Beautifully set in a valley landscaped by ‘Capability’ Brown in the 18th century, the most striking feature of this Cistercian abbey is the eastern end of its church, built in the new Gothic style c1170. It has one of the most complete ground plans of any English Cistercian monastery, laid out as excavated foundations. The story of the pillaging of Roche, recorded by the son of an eye-witness is among the most vivid documents of the Dissolution of the Monasteries.
“Roche Abbey was a monastery for men who belonged to the Cistercian Order. For nearly 400 years the buildings housed a religious community whose lives were passed in an ordered daily sequence of religious services, reading, and manual work. At the height of the abbey’s history, the total size of the community was about 175 men. By comparison with the greatest Cistercian abbeys in the north of England such as Rievaulx and Byland, Roche was a medium-sized house. But although less remains at Roche than these sites, the standing ruins rank in importance with the finest early Gothic architecture in the north. Roche Abbey gives us a full picture of how a Cistercian monastery was planned and of the way in which the community lived and worked”. Peter Fergusson 1984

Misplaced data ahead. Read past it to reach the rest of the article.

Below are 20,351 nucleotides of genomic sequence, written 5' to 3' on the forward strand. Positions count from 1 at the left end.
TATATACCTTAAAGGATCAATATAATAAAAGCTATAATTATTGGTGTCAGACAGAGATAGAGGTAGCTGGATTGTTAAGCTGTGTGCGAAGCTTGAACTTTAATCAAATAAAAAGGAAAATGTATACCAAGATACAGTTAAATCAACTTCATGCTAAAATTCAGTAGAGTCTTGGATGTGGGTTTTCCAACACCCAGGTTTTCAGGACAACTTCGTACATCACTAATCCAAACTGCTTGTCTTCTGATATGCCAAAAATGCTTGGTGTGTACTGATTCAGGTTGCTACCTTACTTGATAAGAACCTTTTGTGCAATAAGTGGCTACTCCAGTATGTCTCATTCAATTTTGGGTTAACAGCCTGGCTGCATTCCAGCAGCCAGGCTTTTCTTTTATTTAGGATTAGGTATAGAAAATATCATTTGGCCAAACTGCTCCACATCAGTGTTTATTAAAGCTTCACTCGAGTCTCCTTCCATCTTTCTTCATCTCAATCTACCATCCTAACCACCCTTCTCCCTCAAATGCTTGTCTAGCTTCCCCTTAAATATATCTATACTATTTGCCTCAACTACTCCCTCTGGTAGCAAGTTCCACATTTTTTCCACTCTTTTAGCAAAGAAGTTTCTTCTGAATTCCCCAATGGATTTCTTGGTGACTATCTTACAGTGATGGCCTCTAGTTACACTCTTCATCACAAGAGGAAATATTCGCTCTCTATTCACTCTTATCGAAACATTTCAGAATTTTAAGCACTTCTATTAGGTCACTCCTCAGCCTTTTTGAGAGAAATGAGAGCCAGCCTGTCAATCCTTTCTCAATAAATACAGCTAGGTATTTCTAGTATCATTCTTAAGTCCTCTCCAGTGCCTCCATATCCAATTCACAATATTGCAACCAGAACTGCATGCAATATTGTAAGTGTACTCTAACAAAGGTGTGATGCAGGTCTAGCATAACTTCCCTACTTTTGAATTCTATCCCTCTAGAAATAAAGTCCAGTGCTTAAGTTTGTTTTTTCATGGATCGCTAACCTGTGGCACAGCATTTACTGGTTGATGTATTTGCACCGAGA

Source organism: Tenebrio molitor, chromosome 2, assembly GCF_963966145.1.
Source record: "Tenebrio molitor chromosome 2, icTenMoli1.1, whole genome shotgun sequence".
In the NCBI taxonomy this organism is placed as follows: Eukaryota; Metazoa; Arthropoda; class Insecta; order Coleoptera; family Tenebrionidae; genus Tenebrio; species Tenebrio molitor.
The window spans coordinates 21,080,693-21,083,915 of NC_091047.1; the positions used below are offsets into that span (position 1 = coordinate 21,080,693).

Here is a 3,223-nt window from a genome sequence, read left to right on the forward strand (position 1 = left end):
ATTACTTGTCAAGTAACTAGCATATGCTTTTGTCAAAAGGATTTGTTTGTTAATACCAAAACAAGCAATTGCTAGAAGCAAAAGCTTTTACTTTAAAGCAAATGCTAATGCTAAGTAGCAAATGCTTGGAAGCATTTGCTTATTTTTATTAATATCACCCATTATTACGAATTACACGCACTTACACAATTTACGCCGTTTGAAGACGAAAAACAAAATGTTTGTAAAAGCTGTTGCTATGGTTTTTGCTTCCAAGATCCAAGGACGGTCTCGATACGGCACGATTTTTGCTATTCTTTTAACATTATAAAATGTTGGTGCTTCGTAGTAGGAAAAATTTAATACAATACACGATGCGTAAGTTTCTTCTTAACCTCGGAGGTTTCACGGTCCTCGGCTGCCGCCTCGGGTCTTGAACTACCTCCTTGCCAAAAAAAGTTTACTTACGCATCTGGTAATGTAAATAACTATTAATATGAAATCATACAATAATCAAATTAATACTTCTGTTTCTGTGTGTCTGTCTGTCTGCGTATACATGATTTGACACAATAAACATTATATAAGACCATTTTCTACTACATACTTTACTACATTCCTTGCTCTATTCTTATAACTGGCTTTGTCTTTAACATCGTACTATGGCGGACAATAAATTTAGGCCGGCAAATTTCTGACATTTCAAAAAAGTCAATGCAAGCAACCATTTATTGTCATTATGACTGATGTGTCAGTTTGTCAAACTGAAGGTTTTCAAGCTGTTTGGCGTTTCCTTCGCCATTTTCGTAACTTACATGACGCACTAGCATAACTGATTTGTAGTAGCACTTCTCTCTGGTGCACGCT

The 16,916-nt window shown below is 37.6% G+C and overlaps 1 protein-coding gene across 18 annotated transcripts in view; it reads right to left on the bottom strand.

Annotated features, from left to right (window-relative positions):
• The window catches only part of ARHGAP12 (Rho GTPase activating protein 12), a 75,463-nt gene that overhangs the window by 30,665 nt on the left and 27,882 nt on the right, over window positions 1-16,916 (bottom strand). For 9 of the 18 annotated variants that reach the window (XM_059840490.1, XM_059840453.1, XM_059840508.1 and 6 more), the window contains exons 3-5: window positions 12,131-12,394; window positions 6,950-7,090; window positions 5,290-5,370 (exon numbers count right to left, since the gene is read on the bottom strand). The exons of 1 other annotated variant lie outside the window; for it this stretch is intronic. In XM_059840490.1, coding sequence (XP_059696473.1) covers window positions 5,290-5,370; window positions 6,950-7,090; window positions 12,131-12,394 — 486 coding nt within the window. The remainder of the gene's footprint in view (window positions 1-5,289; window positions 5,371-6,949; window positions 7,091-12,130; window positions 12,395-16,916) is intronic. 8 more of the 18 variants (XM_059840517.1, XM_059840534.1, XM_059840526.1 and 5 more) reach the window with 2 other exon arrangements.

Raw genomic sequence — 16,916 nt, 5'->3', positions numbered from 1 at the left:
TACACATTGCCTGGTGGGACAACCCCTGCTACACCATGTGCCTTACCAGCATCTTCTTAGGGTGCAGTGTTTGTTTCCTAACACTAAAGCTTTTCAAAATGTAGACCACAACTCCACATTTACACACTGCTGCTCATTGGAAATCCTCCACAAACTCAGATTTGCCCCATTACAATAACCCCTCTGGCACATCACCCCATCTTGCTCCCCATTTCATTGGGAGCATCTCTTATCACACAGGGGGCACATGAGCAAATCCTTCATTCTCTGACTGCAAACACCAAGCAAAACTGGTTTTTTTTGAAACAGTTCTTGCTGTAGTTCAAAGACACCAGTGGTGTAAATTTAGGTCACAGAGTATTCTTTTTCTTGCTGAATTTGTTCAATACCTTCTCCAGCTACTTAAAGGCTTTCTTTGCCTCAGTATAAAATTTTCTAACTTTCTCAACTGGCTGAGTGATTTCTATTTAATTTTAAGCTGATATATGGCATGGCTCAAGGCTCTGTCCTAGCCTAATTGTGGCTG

In the summer enjoy a picnic in the ruins by the stream and explore the remaining section of the gatehouse; the magnificent surviving transept walls; and the ruined hall of the lay brothers’ infirmary. In the winter, join us for our wonderful Mulled Wine & Music event.
If you know anything more about the heritage of this site and would like us to include it here please contact us.
Address: Roche Abbey, Maltby, South Yorkshire, S66 8NW
Opening Times: Please call the site on 01709 812739 or visit www.english-heritage.org.uk/roche for opening times and prices in 2011/12.
Contact: 01709 812739 or Roche.email@example.com
Directions: M18 J1. Take A631 Bawtry Road through into Maltby. Turn right onto A634 Blyth Road to Blyth. Roche Abbey is 1 mile out of town on right.
Grid Reference: SK 542 900 GB Grid
The text has been written by volunteers from the site, more information can be found when you visit in person.
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